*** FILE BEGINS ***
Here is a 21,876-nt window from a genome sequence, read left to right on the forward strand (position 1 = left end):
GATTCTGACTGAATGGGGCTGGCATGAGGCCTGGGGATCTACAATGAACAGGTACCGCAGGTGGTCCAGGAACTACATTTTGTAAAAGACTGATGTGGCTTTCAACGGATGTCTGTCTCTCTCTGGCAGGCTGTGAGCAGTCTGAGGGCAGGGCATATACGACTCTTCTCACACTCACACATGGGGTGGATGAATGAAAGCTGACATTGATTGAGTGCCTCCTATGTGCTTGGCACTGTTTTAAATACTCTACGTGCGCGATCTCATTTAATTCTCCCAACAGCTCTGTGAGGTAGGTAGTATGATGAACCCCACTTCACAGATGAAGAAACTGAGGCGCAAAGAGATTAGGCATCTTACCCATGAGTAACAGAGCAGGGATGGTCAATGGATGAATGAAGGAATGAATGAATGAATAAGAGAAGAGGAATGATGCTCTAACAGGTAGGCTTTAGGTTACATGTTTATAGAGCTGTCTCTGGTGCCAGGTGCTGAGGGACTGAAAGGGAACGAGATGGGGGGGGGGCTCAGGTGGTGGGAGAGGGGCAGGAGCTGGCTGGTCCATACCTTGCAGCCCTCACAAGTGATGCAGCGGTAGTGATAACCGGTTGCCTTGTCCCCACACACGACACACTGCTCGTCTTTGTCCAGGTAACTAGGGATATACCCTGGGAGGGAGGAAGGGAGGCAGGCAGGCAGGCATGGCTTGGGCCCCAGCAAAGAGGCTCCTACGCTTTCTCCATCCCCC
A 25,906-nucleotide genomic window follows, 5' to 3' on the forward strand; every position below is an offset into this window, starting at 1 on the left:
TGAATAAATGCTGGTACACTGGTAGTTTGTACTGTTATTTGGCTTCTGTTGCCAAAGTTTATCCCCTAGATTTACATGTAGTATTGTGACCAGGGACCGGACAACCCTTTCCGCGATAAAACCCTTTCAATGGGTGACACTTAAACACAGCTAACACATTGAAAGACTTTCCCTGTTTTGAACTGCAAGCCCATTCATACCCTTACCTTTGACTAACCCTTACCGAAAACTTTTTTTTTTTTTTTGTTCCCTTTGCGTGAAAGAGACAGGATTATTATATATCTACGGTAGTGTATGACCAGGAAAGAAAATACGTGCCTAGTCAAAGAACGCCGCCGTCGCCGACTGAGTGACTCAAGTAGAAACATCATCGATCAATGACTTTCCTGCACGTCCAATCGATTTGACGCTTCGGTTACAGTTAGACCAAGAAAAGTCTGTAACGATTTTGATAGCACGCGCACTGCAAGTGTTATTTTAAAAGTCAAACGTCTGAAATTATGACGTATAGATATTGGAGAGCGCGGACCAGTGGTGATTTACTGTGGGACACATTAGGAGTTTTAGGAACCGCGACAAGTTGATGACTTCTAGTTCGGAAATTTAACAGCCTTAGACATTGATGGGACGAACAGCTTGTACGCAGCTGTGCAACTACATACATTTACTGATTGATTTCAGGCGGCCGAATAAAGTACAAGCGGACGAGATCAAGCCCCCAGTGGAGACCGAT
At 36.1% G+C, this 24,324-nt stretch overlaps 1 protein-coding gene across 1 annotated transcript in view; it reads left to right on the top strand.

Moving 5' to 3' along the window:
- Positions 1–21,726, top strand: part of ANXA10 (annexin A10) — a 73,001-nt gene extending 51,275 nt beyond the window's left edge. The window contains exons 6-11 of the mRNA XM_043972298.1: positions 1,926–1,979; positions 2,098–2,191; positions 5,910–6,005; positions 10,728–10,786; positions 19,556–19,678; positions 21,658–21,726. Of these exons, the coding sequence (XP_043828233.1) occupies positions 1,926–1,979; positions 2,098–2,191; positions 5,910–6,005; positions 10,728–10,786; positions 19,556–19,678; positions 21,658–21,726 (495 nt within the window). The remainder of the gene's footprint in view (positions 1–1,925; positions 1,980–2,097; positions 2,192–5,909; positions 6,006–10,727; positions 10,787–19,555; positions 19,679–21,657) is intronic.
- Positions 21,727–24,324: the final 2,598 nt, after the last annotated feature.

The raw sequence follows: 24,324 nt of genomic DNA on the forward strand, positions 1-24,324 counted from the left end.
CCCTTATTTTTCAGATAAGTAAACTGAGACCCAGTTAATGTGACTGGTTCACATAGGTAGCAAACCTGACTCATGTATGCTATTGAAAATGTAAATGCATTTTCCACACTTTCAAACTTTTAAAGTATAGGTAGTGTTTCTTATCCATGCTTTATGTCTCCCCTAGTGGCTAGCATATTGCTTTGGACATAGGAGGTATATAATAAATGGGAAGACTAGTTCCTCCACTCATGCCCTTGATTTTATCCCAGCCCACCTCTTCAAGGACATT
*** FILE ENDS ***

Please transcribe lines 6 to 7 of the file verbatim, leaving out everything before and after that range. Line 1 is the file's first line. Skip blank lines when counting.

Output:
Moving 5' to 3' along the window:
- Positions 1–21,726, top strand: part of ANXA10 (annexin A10) — a 73,001-nt gene extending 51,275 nt beyond the window's left edge. The window contains exons 6-11 of the mRNA XM_043972298.1: positions 1,926–1,979; positions 2,098–2,191; positions 5,910–6,005; positions 10,728–10,786; positions 19,556–19,678; positions 21,658–21,726. Of these exons, the coding sequence (XP_043828233.1) occupies positions 1,926–1,979; positions 2,098–2,191; positions 5,910–6,005; positions 10,728–10,786; positions 19,556–19,678; positions 21,658–21,726 (495 nt within the window). The remainder of the gene's footprint in view (positions 1–1,925; positions 1,980–2,097; positions 2,192–5,909; positions 6,006–10,727; positions 10,787–19,555; positions 19,679–21,657) is intronic.